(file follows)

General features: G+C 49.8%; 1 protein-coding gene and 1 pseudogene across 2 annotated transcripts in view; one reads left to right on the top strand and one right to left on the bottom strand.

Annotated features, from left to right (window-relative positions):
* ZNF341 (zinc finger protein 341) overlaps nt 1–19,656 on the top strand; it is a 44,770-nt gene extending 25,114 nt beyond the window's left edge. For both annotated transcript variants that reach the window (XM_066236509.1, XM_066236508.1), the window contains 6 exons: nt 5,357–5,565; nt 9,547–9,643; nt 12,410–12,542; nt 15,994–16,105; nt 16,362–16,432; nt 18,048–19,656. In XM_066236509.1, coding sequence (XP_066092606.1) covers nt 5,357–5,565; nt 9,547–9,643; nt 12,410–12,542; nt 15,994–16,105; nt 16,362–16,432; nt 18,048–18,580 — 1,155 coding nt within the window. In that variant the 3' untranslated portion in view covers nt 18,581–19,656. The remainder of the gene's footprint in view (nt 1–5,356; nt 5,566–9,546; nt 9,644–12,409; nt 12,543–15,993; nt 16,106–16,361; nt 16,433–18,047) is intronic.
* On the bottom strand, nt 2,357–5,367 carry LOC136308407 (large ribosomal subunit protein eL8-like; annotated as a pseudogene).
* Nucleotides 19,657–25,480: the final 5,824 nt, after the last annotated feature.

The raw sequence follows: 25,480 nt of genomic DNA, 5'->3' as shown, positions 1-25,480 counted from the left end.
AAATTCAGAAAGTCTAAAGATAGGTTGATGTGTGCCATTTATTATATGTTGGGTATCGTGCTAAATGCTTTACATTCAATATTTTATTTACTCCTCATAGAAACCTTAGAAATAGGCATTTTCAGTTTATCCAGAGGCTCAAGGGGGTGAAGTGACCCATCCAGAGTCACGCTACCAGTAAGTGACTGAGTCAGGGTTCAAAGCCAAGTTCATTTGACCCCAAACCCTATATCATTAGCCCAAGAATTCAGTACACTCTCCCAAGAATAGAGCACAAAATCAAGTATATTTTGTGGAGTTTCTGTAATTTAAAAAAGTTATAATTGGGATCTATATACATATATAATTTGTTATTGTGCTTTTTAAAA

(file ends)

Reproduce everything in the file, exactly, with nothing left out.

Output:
General features: G+C 49.8%; 1 protein-coding gene and 1 pseudogene across 2 annotated transcripts in view; one reads left to right on the top strand and one right to left on the bottom strand.

Annotated features, from left to right (window-relative positions):
* ZNF341 (zinc finger protein 341) overlaps nt 1–19,656 on the top strand; it is a 44,770-nt gene extending 25,114 nt beyond the window's left edge. For both annotated transcript variants that reach the window (XM_066236509.1, XM_066236508.1), the window contains 6 exons: nt 5,357–5,565; nt 9,547–9,643; nt 12,410–12,542; nt 15,994–16,105; nt 16,362–16,432; nt 18,048–19,656. In XM_066236509.1, coding sequence (XP_066092606.1) covers nt 5,357–5,565; nt 9,547–9,643; nt 12,410–12,542; nt 15,994–16,105; nt 16,362–16,432; nt 18,048–18,580 — 1,155 coding nt within the window. In that variant the 3' untranslated portion in view covers nt 18,581–19,656. The remainder of the gene's footprint in view (nt 1–5,356; nt 5,566–9,546; nt 9,644–12,409; nt 12,543–15,993; nt 16,106–16,361; nt 16,433–18,047) is intronic.
* On the bottom strand, nt 2,357–5,367 carry LOC136308407 (large ribosomal subunit protein eL8-like; annotated as a pseudogene).
* Nucleotides 19,657–25,480: the final 5,824 nt, after the last annotated feature.

The raw sequence follows: 25,480 nt of genomic DNA, 5'->3' as shown, positions 1-25,480 counted from the left end.
AAATTCAGAAAGTCTAAAGATAGGTTGATGTGTGCCATTTATTATATGTTGGGTATCGTGCTAAATGCTTTACATTCAATATTTTATTTACTCCTCATAGAAACCTTAGAAATAGGCATTTTCAGTTTATCCAGAGGCTCAAGGGGGTGAAGTGACCCATCCAGAGTCACGCTACCAGTAAGTGACTGAGTCAGGGTTCAAAGCCAAGTTCATTTGACCCCAAACCCTATATCATTAGCCCAAGAATTCAGTACACTCTCCCAAGAATAGAGCACAAAATCAAGTATATTTTGTGGAGTTTCTGTAATTTAAAAAAGTTATAATTGGGATCTATATACATATATAATTTGTTATTGTGCTTTTTAAAA